If you want to lower your risk of getting Alzheimer’s or some other type of dementia, turn off the TV and step away from the internet. Get off your rear end and go do something.
That’s not me talking. That’s science.
A new study of people 60 and older has found that sitting around for more than 10 hours a day may drastically — and quickly— raise your risk of getting dementia.
Seniors who were sedentary for 12 hours a day were 63% more likely to develop dementia within about seven years than those who sat for nine and a quarter hours or less, the researchers found.
And those who loafed for 15 hours a day were a stunning 220% more likely to develop dementia during that short period.
So, really. Get off the sofa.
The findings were based on a massive study of nearly 50,000 people, none of whem had signs of dementia at the start. The study was conducted by researchers at the University of Southern California and the University of Arizona.
“There was a significant nonlinear association between time spent in sedentary behavior and incident dementia,” the researchers reported in the Journal of the American Medical Association. “Among older adults, more time spent in sedentary behaviors was significantly associated with higher incidence of all-cause dementia.”
While there seemed to be little extra benefit in this study to sitting around for less than the average amount of time, which was about nine and a quarter hours a day, the risks rose rapidly above that level, and especially above 10 hours a day.
The researchers admit there is more work to be done to prove causation. They added that there were few people in the study who spent 15 or more hours a day sitting around, so the numbers at those levels involve higher levels of uncertainty.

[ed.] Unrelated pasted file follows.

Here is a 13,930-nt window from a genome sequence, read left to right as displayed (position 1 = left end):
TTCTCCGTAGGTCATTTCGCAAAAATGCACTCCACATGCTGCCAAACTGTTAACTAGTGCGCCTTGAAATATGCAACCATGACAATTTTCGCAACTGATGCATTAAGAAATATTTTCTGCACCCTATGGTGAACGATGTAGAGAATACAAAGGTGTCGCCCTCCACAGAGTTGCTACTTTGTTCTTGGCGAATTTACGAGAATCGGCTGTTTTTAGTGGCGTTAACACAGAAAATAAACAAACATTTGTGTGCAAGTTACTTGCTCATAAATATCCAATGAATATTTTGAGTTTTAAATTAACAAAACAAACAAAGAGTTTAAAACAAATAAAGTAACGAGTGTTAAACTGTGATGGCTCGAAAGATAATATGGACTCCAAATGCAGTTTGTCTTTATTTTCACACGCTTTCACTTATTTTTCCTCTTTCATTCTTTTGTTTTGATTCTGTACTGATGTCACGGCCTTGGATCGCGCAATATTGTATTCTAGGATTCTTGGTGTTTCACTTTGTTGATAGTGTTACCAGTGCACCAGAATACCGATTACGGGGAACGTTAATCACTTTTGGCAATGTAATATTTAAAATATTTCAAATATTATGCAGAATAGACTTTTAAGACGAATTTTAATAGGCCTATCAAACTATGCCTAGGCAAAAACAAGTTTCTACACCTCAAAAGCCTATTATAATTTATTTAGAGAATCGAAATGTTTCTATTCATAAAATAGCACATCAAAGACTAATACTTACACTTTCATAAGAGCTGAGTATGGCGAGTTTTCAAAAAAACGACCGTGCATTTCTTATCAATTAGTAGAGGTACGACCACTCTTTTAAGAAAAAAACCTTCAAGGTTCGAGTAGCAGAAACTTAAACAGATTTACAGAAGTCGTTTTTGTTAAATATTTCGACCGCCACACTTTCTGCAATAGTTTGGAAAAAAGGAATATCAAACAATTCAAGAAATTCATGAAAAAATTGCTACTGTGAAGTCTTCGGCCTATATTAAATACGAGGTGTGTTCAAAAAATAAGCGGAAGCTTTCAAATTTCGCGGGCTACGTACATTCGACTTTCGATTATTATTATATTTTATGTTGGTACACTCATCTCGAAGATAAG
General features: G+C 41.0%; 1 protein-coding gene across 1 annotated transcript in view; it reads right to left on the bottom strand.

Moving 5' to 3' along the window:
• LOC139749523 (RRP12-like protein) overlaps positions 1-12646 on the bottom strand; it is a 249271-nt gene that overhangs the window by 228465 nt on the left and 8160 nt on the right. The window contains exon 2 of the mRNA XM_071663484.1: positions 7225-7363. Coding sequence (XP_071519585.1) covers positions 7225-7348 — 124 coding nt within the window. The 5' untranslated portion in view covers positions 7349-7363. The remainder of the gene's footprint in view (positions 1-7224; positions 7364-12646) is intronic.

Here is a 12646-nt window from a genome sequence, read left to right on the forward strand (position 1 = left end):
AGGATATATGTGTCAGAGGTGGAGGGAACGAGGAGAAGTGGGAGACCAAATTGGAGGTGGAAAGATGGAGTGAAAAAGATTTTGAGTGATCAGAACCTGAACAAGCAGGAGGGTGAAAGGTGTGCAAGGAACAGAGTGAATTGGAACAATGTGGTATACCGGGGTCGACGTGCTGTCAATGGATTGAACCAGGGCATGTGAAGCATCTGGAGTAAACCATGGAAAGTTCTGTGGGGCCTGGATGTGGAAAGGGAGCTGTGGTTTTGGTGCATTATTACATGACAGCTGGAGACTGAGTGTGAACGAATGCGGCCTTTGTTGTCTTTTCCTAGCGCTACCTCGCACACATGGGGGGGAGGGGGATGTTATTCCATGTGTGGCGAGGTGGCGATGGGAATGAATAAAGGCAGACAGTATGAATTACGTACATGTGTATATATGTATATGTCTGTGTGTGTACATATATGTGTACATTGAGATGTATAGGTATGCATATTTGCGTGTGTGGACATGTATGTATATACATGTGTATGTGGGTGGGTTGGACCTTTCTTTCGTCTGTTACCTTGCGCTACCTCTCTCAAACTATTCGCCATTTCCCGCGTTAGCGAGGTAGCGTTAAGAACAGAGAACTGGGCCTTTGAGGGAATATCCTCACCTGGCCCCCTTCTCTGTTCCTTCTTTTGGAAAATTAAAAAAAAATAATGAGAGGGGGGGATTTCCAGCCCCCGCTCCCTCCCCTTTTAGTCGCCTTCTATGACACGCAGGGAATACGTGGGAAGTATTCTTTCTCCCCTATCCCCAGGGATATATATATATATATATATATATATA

But the findings fit with those from multiple other studies, which have found that sitting for too long is bad for our health, including our brain health, whereas engaging in more activity is good for it.
Another paper in the British Medical Journal also found that sitting around too much was bad for our cognitive health. And a U.K. study from a year ago found that walking about 10,000 steps a day could cut your risk of dementia by as much as 50%.
Remind me to put in an order for a standing desk at work.
This issue is way more important than most people credit.
During the pandemic, we spent several years talking about little else besides COVID-19. We scrubbed apples with Ajax, hid indoors, wore multiple masks and did all sorts of other things in the hope of minimizing our risk of contracting the virus.
To date the number of U.S. deaths due to COVID totals 1.14 million.
But dementia? It is already killing 6.6 million people in the U.S. — that’s how many people the Alzheimer’s Association says are living with Alzheimer’s today. There is no cure, little in the way of treatment, and no vaccine. And it isn’t going away. Instead, it is getting worse — much worse.
Our lifetime risk of getting dementia may be as high as one in four, according to recent research out of the Netherlands. In the U.S., about a third of seniors get dementia before they die, according to the Alzheimer’s Association.
And deaths from dementia are often horrible — especially for the people who care about you, for whom the experience is sheer agony.
So any way to lower the risk has to be good. Even if it means getting off the sofa.